And, of course, "It's crazy what you can find in the Texas Rules of Civil Procedure if you look carefully enough" is some beautiful shade from Volney.
Key point here is that the rule has been interpreted by the Fort Worth CoA in a way that's pretty bad for the defendants - especially when it comes to all the stuff attached that wasn't in their response.
And now we get to the part where Hsu kind of... the part where things don't go quite the way that Hsu was hoping they would. He says the 2nd Amended isn't a response to the TCPA, and Judge Chupp is - hey, great, cool, so we'll ignore it and just go with the other stuff.
Also, it's late, I'm tired. Yes, I meant that the Fort Worth CoA interpreted R 59 in ways bad for defendant, not plaintiff. Sorry.
Anyway, having succeeded in convincing the judge to ignore the document that the plaintiff absolutely needs the judge to consider, it's time for Hsu to start backpedaling. Rapidly. Unfortunately, "we couldn't litigate it if we wanted to" was maybe unwise.
Because Judge Chupp certainly isn't having any.
And now Ty, having hired at what I'm sure was some expense, a last minute substitute to get in the game and take the hospital pass, decides to run the ball up the middle himself instead.
As an aside:
Seriously, Ty. Did you really want to let everyone know that your research for this case apparently leans heavily on CLE materials?
This is a line that was guaranteed to *royally* piss off the judge. "We got our response done, and then we amended the pleading." Wow. We all - Judge Chupp included - saw your response, Ty. It was dogshit from start to finish. (See Ex ___.)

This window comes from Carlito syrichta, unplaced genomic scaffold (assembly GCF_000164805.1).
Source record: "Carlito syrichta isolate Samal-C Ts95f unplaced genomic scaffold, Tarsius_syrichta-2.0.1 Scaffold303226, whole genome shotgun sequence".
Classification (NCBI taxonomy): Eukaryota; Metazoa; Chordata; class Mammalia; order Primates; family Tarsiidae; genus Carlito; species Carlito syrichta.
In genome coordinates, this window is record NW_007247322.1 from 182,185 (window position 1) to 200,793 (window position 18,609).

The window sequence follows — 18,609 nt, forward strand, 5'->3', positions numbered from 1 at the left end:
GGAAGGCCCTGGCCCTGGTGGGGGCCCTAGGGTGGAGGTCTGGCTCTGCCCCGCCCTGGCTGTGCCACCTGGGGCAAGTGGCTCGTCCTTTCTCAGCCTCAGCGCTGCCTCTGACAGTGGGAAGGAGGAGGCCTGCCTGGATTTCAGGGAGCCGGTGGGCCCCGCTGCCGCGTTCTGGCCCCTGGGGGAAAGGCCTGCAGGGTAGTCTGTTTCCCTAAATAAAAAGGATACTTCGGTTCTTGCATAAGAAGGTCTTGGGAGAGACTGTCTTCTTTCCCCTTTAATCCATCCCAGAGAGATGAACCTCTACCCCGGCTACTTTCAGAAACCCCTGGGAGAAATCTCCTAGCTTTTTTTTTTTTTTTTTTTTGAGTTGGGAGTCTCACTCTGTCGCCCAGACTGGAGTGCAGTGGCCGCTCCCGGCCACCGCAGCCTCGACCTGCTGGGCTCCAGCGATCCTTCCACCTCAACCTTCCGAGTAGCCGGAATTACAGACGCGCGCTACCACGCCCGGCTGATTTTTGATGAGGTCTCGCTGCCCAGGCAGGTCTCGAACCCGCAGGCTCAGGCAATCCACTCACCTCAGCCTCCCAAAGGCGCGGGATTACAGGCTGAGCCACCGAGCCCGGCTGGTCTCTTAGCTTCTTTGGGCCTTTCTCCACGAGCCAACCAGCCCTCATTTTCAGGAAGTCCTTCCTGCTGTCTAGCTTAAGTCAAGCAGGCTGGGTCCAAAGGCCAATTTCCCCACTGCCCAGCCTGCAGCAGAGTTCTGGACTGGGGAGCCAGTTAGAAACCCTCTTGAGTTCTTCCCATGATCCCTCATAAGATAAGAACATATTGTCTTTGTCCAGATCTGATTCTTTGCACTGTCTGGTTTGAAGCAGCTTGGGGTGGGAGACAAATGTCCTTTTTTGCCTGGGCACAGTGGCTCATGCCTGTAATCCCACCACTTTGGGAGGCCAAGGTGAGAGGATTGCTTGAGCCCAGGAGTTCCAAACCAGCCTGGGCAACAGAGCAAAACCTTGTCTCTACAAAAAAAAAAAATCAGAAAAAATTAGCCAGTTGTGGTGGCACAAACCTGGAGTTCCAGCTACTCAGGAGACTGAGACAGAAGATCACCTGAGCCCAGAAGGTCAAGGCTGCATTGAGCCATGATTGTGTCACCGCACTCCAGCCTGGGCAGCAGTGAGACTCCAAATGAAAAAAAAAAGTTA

So what Ty is basically saying is "we dumped a pile on the court and the defense, and then set out to work on the real thing." That's bad faith litigation, and sanctionable in its own right.
Ty continues to pile on the manure, but it's not really convincing. And Judge Chupp still isn't having any.

My read is that, had Ty done what literally everyone here said he should have, and just replaced the affidavits in the response, he'd have been fine.
The highlighted line, where Ty says he didn't know the affidavits were defective, may reappear in one of the sanctions motions - even if Ty really is that stupid, it's going to be hard to find a judge or lawyer capable of believing he is that stupid.
For those of you who are into the audio side of productions, the correct sound effect when the words "Okay. I'll be clear" come out of a judge's mouth is a rattlesnake rattle.
Anyway, Judge Chupp takes poor Ty by the hand and walks him through the question of how did that brown mess get into those once-clean pants.

Seriously, it's now very clear that had Ty submitted a corrected response at any time Saturday, it probably would have been accepted.
Ty's "because they're devastating" line serves, here, to reinforce the magnitude of his failure to properly submit them. It also provides evidence of his motive to deliberately falsify the notarization when he realized the mistake.
Mr. Volney goes on, in material I'm skipping (I've got to pick up the pace if I'm going to sleep at all tonight), to outline the full set of objections to the 2nd Amended Petition - conflict with the Rule 11, improper material under Rule 59, surprise under Rule 70, etc.
Hsu, credit where due, has recognized the issue with Rule 59. No idea if he was prepped or is trying to save this on the fly, but I'll assume it's on the fly because it's a great on the fly attempt but a godawful stupid one if it's prepped.
Anyway, he's going to try to argue that the affidavits and all that stuff are OK under the Rule. Which is a valiant attempt but he's going to get flattened shortly.

He also does a good job steering from that back to the "no surprise" argument. Well, an OKish job anyway.
That's an argument skill - sometimes the judge will lock onto a point that's really bad for you, and you need to try and redirect the judge back to something better. Hsu's problem is that the other thing really isn't any better - surprise is a problem, too.
The Judge now wants to look at the question of the affidavits. This is more, I think, to get a sense of what the defendants want than anything else. Volney uses the word "fraudulent" and plows right over Hsu's attempt to interject - and Judge Chupp lets him.
Judge Chupp then turns back to the defense, and - there's really no other way to put this - benchslaps Hsu silly.